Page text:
Azure Storage Explorer and upload of VHD RRS feed

  • Question

  • When I download and then upload a managed OS disk, using ASE, without making any changes locally, and then attempt to swap the OS disk on the VM the disk originally came from, to the uploaded disk, I get an incorrect Hypervisor Generation error. Is it possible, that on the upload, that ASE is not creating a Generation 2 managed disk? Is the only work around to use Powershell to upload the VHD?


    Monday, April 6, 2020 12:06 PM


All replies

  • Use AzCopy v10 to upload your local VHD file to a managed disk by specifying the SAS URI you generated. You may also refer to the suggesstion mentioned in this article: https://docs.microsoft.com/en-us/azure/virtual-machines/windows/disks-upload-vhd-to-managed-disk-powershell 

    Powershell script is the best option to upload to Azure.

    Upload VHD file to lab's storage account using Microsoft Azure Storage Explorer

    Hope this helps! 

    Kindly let us know if the above helps or you need further assistance on this issue. 

    Do click on "Mark as Answer" and Upvote on the post that helps you, this can be beneficial to other community members.
    Monday, April 6, 2020 2:16 PM
  • Thanks Sumanth. I appreciate your help.

    Is the posting of links to labs, the circa 2020 version of RTFM? 😊

    As always with Microsoft products, and particularly with Azure, there are many ways to achieve the same result. Searching always returns a number of different approaches, some unfortunately using deprecated or archived methods, for example AzureRM.

    The Powershell lab example does not mention the -HyperVGeneration switch on New-AzDiskConfig. You have to go here Support for generation 2 VMs on Azure FAQ.

    I believe that Azure Storage Explorer has not implemented this either, hence my problem. If I have time I will look at the code on GitHub.

    I am going to use ASE to upload the VHD to a storage account, and then the steps in the link regarding Gen 2, and hopefully that will see the problem resolved.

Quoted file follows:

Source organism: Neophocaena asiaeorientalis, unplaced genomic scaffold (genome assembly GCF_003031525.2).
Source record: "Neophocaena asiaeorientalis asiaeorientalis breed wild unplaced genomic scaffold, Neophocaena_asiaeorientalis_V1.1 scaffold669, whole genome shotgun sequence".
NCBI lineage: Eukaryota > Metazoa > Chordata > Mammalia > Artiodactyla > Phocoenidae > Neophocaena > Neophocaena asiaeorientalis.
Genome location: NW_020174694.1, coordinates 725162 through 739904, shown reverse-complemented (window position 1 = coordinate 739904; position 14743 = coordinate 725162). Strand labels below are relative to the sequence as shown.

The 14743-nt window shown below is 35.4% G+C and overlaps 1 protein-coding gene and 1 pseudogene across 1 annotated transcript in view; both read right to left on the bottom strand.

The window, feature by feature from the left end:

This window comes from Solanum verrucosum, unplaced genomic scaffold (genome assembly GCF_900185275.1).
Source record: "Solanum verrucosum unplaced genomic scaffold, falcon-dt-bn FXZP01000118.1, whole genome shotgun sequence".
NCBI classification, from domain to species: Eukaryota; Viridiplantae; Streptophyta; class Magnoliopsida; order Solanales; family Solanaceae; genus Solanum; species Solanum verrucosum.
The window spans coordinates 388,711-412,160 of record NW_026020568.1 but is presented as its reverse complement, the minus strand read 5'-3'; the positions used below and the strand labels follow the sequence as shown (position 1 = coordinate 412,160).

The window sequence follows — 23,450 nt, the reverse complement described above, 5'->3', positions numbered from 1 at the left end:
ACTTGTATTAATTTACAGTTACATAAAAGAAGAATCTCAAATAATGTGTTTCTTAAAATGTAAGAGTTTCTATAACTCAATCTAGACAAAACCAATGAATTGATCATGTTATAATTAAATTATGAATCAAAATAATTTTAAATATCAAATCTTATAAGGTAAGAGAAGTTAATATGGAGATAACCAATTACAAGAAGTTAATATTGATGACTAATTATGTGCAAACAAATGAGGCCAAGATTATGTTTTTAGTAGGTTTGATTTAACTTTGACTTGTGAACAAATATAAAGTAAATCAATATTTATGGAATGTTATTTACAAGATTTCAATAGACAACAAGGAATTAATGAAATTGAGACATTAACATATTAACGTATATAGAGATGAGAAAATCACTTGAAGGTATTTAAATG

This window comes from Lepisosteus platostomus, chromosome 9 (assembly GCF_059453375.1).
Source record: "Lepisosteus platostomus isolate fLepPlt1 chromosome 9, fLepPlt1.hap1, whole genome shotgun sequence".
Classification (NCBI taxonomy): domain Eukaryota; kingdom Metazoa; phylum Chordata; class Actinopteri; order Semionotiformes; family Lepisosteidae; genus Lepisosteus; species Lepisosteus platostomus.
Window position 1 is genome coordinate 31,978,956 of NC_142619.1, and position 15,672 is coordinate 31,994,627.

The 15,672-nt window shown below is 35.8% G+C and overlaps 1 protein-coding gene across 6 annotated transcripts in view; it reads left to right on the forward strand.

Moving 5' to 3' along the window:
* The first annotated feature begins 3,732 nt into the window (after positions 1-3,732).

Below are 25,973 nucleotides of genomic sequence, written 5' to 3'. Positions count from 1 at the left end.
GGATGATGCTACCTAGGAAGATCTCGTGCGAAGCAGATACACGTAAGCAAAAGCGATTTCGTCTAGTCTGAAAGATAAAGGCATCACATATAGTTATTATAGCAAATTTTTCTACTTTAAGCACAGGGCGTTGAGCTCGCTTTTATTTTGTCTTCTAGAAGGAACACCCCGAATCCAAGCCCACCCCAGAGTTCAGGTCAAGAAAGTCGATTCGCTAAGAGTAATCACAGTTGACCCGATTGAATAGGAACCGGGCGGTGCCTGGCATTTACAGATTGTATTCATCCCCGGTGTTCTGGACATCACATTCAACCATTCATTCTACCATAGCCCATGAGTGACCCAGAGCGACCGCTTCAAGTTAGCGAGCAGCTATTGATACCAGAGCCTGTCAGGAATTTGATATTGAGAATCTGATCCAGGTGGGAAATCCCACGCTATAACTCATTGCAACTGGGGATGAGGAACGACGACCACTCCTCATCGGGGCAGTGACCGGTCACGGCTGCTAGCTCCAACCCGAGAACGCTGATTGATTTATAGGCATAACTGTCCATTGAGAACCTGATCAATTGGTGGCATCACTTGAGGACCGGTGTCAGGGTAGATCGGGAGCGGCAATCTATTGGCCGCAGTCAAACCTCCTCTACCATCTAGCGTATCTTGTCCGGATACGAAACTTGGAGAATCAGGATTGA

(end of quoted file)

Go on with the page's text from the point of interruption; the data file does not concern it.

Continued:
Tuesday, April 7, 2020 10:53 AM
  • Okay!

    After many attempts, I was able to use ASE (AZCopy) to upload the VHD, create a managed disk from the blob using PowerShell, and swap to it for the VM. The VM started and I was able to logon to it.

    These were the changes I  made to get it to work:

    1. Upgraded the storage account to gen 2. 
    2. Ensured the VHD file name was all lowercase.

    I used New-AzDiskConfig with -HyperVGeneration "V2".

    I am uncertain if I can now delete the blob? It is not leased so presumably New-AzDisk has copied it?



    Wednesday, April 8, 2020 11:42 PM
  • @JonBeets Firstly, apologies for the delay in responding here and any inconvenience this issue may have caused

    Thanks for the update! and Azcopy solution helped in uploading the vhd file and able login

    Let me explain What is Azure Lease Blob? Is it just a mechanism which provides an exclusive lock to the blob storage?

    Your understanding is correct. When you lease a blob, you acquire an exclusive lock on that blob. As long as the blob is leased, no one other than lease holder can modify or delete the blob. You can either acquire a temporary lease, duration of which could be anywhere between 15 to 60 seconds or an infinite lease.

    Where can I use it?

    Most commonly this functionality is used by Azure Virtual Machines. As you know Azure VMs are backed by Azure Page Blobs. So when a VM is created, an infinite lease is acquired on the blob holding the VHD for that Azure VM so that no other process can modify or delete that blob.

    Yet another place where you would want to use lease blob functionality is when you want to implement Leader Election pattern.

    For example, consider a scenario where you would want to process a file stored in blob storage through a background Worker Role. Further assume that there are multiple instances of that Worker Role running where each instance wakes up after 30 seconds and checks for blobs in a container and if any blob is found that instance processes it.

    Since Azure Worker Roles are stateless in nature, without locking that blob each instance will process that blob (not something you would want). To avoid this situation what you could do is have each instance try to acquire a lease on that blob. Only one instance will succeed (and hence elected as leader). Other instances will fail to acquire the lock on that blob. The leader instance will process the blob.

    Another example would be where you want to distribute work in Competing Consumers where you would want to distribute work among them. In one of our products, we are using this pattern with Leader Election pattern. Through blob lease functionality, we find a leader (consumer which was able to acquire blob lease) and then this leader distributes work amongst other consumers.

    Hope this helps! 

    Kindly let us know if the above helps or you need further assistance on this issue. 

    Do click on "Mark as Answer" and Upvote on the post that helps you, this can be beneficial to other community members.
    Monday, April 13, 2020 11:51 AM
  •  Just checking in to see if the above answer helped. If this answers your query, do click “Mark as Answer” and Up-Vote for the same, which might be beneficial to other community members reading this thread. And, if you have any further query do let us know.
    Wednesday, April 22, 2020 5:24 AM